Cambridge Analytica suspends its CEO as British TV airs a secret recording of him
The board of Cambridge Analytica said Tuesday that it has suspended CEO Alexander Nix pending a full independent investigation of his actions.
In announcing the suspension, the British data mining company’s board cited comments Nix made to an undercover reporter for Britain’s Channel 4 News and other allegations of wrongdoing.
The board said Nix’s comments “do not represent the values or operations of the firm and his suspension reflects the seriousness with which we view the violation.”
The board said in an announcement posted on the company’s website that the suspension was effective immediately.
Days ago, the New York Times and Britain’s Guardian newspaper reported that Cambridge Analytica used data, including user “likes,” that had been inappropriately obtained from roughly 50 million Facebook users to try to sway elections.
On Tuesday night, Britain’s Channel 4 News broadcast a report in which Nix — secretly recorded by the undercover reporter — said that his company played a major role in securing Donald Trump’s narrow victory in the 2016 U.S. presidential election.
“We did all the research, all the data, all the analytics, all the targeting, we ran all the digital campaign, the television campaign and our data informed all the strategy,” says Nix, whose company is being investigated by British officials for its handling of personal data.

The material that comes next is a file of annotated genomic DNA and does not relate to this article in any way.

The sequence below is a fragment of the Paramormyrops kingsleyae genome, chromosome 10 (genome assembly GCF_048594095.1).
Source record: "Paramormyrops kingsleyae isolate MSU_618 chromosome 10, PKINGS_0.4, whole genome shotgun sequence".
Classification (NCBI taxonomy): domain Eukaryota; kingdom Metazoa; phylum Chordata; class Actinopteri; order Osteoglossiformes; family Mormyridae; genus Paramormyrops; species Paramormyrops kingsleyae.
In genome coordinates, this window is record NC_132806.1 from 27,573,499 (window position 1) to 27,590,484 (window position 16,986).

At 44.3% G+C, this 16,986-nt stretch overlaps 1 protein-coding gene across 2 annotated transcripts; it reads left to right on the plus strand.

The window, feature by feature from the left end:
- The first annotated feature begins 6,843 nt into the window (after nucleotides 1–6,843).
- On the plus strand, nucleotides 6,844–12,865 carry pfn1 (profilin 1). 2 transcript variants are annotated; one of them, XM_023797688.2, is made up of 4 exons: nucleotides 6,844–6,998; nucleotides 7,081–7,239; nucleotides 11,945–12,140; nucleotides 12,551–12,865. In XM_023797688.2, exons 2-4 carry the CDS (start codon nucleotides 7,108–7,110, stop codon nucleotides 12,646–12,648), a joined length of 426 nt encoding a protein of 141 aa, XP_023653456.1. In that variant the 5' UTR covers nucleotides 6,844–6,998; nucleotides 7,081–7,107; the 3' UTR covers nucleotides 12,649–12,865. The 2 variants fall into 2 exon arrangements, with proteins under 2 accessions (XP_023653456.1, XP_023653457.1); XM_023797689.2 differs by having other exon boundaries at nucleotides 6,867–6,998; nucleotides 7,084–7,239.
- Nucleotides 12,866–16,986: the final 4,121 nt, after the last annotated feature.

The undercover reporter was posing as a wealthy potential client seeking to use Cambridge Analytica to influence campaigns in Sri Lanka. As part of a sales pitch, Nix says his company used emails set with a “self-destruct timer” during the Trump campaign to make its role more difficult to trace.
“So you send them and after they’ve been read, two hours later, they disappear,” he said. “There’s no evidence, there’s no paper trail, there’s nothing.”
He also told the undercover reporter that there could be no U.S. investigation of his foreign clients because “they have no jurisdiction.”
Nix claims to have met Trump “many times,” but doesn’t provide details.
Channel 4 quotes Mark Turnbull, another senior figure at Cambridge Analytica, as saying the company can create “proxy organizations” to feed negative material about opposition candidates onto the internet and social media.
He says “charities or activist groups” are useful for this purpose. The material spreads over the internet, he says, but has no branding and can’t be traced back to the company.
Nix has denied the company did anything wrong or put out inaccurate information. The company says it has complied with all regulations and is cooperating with British information officials.
12:40 p.m.: This article was updated with additional information about the Cambridge Analytica board’s announcement.
This article was originally published at 12:15 p.m.
Your guide to our new economic reality.
Get our free business newsletter for insights and tips for getting by.
You may occasionally receive promotional content from the Los Angeles Times.